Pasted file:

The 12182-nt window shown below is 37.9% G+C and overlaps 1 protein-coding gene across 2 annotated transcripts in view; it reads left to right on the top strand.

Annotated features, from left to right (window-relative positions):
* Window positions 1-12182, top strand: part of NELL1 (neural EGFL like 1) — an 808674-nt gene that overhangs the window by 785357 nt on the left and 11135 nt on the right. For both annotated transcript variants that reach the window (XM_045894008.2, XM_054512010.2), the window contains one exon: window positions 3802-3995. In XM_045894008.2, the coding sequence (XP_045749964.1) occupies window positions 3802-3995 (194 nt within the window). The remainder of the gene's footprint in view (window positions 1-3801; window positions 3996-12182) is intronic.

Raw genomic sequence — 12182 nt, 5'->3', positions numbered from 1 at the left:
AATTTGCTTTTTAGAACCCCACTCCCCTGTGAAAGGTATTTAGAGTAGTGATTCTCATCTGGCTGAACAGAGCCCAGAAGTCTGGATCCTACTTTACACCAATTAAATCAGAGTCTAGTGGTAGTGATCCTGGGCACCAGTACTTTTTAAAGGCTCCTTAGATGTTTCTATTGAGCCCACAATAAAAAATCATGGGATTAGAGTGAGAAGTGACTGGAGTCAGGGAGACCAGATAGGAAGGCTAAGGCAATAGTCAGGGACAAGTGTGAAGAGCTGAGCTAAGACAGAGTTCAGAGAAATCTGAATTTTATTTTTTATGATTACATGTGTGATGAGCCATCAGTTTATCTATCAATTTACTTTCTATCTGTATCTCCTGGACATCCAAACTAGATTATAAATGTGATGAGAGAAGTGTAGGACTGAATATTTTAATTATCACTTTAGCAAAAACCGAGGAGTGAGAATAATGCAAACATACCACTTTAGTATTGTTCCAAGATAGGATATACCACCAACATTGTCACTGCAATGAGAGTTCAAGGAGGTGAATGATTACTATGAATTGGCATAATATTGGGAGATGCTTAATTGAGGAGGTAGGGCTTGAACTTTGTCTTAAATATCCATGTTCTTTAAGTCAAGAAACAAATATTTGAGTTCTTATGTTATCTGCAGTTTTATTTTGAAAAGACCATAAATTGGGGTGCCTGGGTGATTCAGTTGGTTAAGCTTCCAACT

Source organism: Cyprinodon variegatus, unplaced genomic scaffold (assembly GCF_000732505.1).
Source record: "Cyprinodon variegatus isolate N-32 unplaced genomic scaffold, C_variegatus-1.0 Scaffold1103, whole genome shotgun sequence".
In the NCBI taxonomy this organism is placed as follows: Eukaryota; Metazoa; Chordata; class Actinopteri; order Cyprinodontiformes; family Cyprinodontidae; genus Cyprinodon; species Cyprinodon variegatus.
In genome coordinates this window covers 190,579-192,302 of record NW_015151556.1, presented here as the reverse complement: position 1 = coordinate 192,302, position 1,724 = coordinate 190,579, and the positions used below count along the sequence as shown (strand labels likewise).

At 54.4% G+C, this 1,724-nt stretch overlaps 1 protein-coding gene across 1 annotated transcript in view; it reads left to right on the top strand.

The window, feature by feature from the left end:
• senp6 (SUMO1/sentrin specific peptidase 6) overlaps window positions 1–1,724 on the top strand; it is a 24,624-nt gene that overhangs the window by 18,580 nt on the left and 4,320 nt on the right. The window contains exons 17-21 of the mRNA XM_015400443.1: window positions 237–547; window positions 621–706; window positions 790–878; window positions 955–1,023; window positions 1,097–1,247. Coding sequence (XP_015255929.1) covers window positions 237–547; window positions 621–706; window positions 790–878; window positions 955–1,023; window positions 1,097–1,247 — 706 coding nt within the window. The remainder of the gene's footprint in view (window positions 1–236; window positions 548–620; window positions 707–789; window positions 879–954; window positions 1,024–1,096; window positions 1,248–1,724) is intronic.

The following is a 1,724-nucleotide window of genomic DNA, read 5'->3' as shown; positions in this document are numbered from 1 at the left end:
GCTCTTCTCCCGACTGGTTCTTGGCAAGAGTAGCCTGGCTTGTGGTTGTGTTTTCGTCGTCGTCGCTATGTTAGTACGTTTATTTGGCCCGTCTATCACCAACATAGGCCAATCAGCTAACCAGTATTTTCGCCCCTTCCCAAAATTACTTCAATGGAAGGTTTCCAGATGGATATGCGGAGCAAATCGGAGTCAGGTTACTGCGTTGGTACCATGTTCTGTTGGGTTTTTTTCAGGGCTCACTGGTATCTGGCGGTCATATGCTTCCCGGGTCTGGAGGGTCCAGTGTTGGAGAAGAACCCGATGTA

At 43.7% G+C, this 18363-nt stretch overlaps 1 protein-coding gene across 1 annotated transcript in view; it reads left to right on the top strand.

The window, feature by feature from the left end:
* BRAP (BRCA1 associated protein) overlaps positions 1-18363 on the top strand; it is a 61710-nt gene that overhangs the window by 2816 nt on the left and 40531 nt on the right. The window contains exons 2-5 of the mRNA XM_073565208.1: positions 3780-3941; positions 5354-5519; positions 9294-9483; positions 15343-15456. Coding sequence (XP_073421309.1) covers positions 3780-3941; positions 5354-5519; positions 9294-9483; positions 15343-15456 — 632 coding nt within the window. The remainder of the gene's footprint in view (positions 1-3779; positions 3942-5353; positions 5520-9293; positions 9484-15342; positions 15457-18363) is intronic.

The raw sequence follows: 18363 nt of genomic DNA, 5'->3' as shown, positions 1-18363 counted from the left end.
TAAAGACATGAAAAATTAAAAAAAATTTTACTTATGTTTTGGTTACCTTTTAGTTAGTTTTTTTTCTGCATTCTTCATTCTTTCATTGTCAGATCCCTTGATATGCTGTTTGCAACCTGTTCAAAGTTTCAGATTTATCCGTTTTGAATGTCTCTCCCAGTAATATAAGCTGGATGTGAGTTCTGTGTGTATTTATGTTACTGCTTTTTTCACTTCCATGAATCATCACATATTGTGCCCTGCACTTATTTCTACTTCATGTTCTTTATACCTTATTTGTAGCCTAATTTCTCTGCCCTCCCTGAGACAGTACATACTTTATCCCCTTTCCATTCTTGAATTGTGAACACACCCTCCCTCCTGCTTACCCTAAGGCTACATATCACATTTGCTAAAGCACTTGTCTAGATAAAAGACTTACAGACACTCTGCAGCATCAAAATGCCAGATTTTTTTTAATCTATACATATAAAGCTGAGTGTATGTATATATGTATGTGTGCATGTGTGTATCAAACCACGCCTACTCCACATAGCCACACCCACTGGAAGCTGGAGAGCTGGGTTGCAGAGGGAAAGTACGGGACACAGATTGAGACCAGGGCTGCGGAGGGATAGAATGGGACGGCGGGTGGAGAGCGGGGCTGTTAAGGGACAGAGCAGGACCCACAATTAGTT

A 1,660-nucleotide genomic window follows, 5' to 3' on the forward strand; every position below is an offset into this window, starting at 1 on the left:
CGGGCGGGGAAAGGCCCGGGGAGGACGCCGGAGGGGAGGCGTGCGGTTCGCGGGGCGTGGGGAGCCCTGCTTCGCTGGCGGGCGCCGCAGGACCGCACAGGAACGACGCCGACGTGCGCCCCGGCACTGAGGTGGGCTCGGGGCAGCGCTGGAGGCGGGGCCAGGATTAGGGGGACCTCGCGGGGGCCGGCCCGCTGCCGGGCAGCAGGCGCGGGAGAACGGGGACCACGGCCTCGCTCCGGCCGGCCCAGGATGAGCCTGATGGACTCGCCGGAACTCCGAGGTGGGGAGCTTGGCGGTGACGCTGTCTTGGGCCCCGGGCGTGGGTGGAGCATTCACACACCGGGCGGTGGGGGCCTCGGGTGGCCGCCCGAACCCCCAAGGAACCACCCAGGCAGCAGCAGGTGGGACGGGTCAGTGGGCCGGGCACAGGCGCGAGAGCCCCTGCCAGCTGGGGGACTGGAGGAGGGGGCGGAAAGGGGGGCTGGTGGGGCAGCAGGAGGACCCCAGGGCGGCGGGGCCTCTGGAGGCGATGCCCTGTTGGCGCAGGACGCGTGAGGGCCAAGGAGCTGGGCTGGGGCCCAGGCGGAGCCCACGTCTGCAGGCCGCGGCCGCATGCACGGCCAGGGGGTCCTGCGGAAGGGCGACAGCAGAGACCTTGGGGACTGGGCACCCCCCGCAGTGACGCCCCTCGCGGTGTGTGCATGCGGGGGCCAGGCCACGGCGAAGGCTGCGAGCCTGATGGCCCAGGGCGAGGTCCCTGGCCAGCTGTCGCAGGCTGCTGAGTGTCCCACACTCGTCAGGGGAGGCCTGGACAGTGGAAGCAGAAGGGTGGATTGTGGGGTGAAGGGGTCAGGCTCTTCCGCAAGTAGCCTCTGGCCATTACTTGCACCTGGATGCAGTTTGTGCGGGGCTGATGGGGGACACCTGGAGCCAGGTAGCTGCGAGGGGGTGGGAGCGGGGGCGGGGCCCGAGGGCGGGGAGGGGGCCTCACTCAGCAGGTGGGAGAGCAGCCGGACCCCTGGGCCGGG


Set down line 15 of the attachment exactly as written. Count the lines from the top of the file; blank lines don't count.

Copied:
At 43.7% G+C, this 18363-nt stretch overlaps 1 protein-coding gene across 1 annotated transcript in view; it reads left to right on the top strand.